INDIGENOUS HORSE OF THE AMERICAS
Archaeologists, zoologists, and scholars now understand and accept
that the horse originated in the Americas and later spread into Europe and Asia...
A BRIEF TIMELINE
However, for centuries scholars claimed the opposite to be true. As those who originally colonized the Americas were taught that “all things civilized” came from Europe, the origin of the horse – the most valuable animal to mankind at the time – was presumed to fit into that paradigm.
Although it is now considered fact that the horse originated in the Americas, the above-mentioned Euro-Centric paradigm is still in place. The majority of the world’s “experts” theorize that the horse became extinct in the Americas during the Ice-Age roughly 10,000 years ago. Therefore, most history books still credit the Europeans with reintroducing the horse to the Americas beginning in 1493 with Columbus’ voyage to the Caribbean islands.
However, the oral history of many Native American Tribes claims otherwise. Today, with archeological, zoological, and early colonial records (which were previously unavailable and/or disregarded because they did not fit into the Euro-Centric paradigm), the evidence to support the claims of the Peoples who inhabited the Americas for tens of thousands of years before first-contact is overwhelming. Their claim is as follows:
"The Indigenous Horse of the Americas survived the Ice-Age and many of the Native Peoples already had a relationship with these animals before the Europeans arrived in the Americas in the late 1400s. Upon the arrival of the Europeans, such as the Vikings, Spanish, Portuguese, English, and French, the Indigenous Horse of the Americas interbred with the wild horse of Europe.
Up until the present, pockets of these animals have continued to survive on Indian Reservations and surrounding wilderness, Federal lands, privately held lands in isolated areas, and with a dedicated group of Native and Non-Native preservationists. In total, we estimate that there are no more than a few thousand of these horses (a mixture of the indigenous horse of the Americas and the wild horse of Europe) remaining in the world (please read through our Publications section to learn more about this).
NATIVE HORSE CHARACTERISTICS
More than 100 Native American horses call Sacred Way Sanctuary their home. Each of these animals was carefully selected based upon their ancestral lineage, personal stories, physical characteristics, and spiritual capacity. Many of these horses have stripes on their legs and necks, a long stripe down their back from neck to tail (called a dorsal stripe) and sometimes, even striping on their side “like a zebra,” and “webbing” on their faces. Some have both spots and stripes, or paint colors and stripes. One type has curly, “singed” looking hair, which grows heavier in the winter.
Approximately half of our horses originated from the Native American tribal lines of the Southern United States, such as the Choctaw, Cherokee, and Chickasaw. We also have Native American horse lines such as the Lakota, Nakota, Cheyenne, Mayan, Kiowa, Apache, Ojibwe, Mohawk, Ute, and Pueblo.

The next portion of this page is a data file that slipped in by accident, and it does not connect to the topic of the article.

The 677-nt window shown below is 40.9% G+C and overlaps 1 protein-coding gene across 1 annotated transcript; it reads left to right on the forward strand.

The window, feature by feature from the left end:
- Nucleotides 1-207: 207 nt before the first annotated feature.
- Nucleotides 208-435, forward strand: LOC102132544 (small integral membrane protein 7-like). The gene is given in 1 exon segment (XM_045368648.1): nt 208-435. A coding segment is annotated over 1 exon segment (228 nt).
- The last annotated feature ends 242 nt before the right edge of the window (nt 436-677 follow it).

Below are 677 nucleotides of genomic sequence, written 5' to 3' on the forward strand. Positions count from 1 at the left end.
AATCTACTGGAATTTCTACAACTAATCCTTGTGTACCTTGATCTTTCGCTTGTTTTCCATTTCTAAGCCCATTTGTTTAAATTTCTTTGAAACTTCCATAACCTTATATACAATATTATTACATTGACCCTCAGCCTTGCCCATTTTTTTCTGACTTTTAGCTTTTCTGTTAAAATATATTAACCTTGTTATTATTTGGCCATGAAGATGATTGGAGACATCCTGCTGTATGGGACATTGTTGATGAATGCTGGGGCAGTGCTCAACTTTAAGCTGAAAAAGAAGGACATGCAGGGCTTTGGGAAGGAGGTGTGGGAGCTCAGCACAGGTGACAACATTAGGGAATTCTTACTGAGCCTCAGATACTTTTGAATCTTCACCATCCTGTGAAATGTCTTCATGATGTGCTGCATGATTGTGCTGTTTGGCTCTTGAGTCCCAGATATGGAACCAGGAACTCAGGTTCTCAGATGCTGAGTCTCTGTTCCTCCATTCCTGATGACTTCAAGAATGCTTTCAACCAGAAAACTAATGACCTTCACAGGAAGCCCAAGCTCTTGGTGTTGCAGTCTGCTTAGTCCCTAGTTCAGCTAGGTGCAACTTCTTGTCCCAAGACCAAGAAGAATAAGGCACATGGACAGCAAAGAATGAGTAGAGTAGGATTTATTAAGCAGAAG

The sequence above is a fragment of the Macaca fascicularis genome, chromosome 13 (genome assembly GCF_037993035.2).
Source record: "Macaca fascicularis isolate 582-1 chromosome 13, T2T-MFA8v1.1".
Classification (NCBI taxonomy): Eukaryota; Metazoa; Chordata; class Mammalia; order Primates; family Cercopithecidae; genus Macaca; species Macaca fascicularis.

Sacred Way is home to eight stallion bands of Native American horses.
In addition, we have two “herds” of unattached mares for female horses that are not interested in living in a traditional family group (due to older age or difficult personal experiences), or need more time to physically mature before being put into a traditional family dynamic. We also have a “herd” of male yearlings, a “herd” of female yearlings, and a group of weanlings that are adjusting to life apart from their parents and are awaiting new homes.
Each adult family herd consists of one stallion and no more than ten mares. Our horses have either come from semi-wild conditions or one or more of their parents was from large preserves where they could live in natural conditions that mirrored the wild.
Our horses are given the opportunity to CHOOSE their families and their mates – we do not choose for them.
Once a mare has chosen her stallion and family, she does not get “exchanged” or pulled out for breeding purposes. Her choice, and the bonds that she creates, are respected, for life. We never force any breeding and we do not measure success in a given year by the number of new foals.
We consider ourselves to be caretakers, not breeders.
Many of the lines in our herd are so rare at this point that they are “one of three” or “one of two” left at this time on Mother Earth.
Although it is often difficult to care for so many horses, given the miracles we have personally experienced and witnessed, if “we eat, they eat.” These animals were considered a most precious and sacred companion to our ancestors, as our ancestors understood that they held very special Medicine.
This Medicine is not lost, and it is not gone.